Invention Of Coca Cola
The invention of coca-cola can be attributed to a struggling pharmacist from Atlanta, Georgia named John S. Pemberton; he concocted the first batch coca-cola syrup back in May 1886 in a three-legged iron pot in his back yard.
Two of the ingredients for coca-cola at the time were dried coca leaves of a South American shrub, and cola, an extract of the kola nut.
Pemberton’s friend a bookkeeper named Frank M. Robinson named the drink by using a combination of these two ingredients, i.e. coca-cola. He also created the flowing design that is still in use today.
Coke is simply a nickname for coca-cola and this nickname was created by the beverages customers who insisted on using this shortened version. The coca-cola company created advertisements to try and get people to use the full name for coca-cola as the nickname coke was encouraging substitute products.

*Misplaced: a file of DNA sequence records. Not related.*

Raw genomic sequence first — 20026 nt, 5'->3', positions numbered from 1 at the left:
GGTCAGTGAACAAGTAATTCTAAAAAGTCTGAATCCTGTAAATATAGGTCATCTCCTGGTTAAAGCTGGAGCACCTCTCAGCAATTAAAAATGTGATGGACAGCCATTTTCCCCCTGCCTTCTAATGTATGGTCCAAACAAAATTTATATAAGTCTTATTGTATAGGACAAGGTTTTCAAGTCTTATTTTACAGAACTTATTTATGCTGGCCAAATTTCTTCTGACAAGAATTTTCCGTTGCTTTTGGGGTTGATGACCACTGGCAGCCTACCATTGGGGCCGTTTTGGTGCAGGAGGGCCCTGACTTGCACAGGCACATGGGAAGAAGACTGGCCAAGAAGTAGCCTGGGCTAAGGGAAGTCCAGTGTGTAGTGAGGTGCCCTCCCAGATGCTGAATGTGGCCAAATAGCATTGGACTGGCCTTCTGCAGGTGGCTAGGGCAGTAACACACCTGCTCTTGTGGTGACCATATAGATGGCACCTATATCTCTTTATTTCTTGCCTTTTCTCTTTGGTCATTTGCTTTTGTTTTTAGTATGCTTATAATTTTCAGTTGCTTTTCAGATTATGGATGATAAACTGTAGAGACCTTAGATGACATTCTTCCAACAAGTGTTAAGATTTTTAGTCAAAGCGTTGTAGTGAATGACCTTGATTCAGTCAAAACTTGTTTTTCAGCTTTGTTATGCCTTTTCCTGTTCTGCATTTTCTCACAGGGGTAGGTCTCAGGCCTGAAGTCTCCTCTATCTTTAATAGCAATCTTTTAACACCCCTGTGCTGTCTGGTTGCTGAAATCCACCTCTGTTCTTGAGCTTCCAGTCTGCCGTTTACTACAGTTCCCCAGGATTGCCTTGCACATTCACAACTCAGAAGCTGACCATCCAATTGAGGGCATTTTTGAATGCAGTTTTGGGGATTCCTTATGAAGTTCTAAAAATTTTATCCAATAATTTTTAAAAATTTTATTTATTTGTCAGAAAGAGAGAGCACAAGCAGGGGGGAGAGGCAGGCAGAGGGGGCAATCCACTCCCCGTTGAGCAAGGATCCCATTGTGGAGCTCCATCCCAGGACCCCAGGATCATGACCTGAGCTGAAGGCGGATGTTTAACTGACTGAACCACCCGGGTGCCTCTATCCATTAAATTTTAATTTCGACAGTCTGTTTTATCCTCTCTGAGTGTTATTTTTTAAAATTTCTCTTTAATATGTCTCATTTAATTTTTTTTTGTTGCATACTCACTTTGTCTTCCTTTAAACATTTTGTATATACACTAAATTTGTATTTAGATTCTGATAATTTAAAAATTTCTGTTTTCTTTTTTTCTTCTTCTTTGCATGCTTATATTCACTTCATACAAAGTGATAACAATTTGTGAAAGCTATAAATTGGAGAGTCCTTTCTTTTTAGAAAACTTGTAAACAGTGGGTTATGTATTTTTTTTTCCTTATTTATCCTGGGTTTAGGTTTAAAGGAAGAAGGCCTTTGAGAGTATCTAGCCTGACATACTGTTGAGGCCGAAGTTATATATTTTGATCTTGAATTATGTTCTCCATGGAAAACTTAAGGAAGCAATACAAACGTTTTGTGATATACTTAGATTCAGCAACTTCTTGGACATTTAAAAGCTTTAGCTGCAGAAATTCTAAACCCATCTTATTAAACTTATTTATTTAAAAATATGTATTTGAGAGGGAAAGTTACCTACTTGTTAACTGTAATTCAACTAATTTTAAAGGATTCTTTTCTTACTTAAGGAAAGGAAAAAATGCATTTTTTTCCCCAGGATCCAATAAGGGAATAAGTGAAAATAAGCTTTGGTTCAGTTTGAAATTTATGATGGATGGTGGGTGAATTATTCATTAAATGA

Eventually via a Supreme Court decision in 1920 the coca-cola company were able to get the nickname ‘coke’ also registered as a trademark.
The curved, fluted bottle originated around the 1920s and is almost as famous as the trademarked names.
Coca-cola was first sold to the public from a soda fountain in Jacon’s Pharmacy in Atlanta on May 8th, 1886. The syrup that Pemberton created was mixed with carbonated water and sold for five cents a glass.
In 1888 Asa Candler acquired the formula and patents from Pemberton and his partners in order to gain full control of the beverage.
The Spencerian coca-cola script wasn’t registered with the U.S. patent office until 1893.
Back in 1886, approximately 9 drinks a day were being sold in more recent time the coca-cola company sells close to 2 billion drinks across two hundred countries around the world.